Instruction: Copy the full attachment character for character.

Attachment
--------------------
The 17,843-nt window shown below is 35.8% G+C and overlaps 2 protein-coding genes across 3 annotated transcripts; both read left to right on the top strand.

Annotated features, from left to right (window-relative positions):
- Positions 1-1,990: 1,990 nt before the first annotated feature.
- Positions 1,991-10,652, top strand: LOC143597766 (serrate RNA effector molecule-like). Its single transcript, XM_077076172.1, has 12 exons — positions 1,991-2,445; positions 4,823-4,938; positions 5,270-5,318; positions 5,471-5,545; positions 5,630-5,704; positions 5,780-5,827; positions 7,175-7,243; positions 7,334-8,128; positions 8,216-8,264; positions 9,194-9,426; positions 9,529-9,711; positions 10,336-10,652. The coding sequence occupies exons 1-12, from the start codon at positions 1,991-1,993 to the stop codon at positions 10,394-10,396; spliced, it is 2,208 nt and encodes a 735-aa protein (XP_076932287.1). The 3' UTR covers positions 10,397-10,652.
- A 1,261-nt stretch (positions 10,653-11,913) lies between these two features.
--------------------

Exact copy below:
The 17,843-nt window shown below is 35.8% G+C and overlaps 2 protein-coding genes across 3 annotated transcripts; both read left to right on the top strand.

Annotated features, from left to right (window-relative positions):
- Positions 1-1,990: 1,990 nt before the first annotated feature.
- Positions 1,991-10,652, top strand: LOC143597766 (serrate RNA effector molecule-like). Its single transcript, XM_077076172.1, has 12 exons — positions 1,991-2,445; positions 4,823-4,938; positions 5,270-5,318; positions 5,471-5,545; positions 5,630-5,704; positions 5,780-5,827; positions 7,175-7,243; positions 7,334-8,128; positions 8,216-8,264; positions 9,194-9,426; positions 9,529-9,711; positions 10,336-10,652. The coding sequence occupies exons 1-12, from the start codon at positions 1,991-1,993 to the stop codon at positions 10,394-10,396; spliced, it is 2,208 nt and encodes a 735-aa protein (XP_076932287.1). The 3' UTR covers positions 10,397-10,652.
- A 1,261-nt stretch (positions 10,653-11,913) lies between these two features.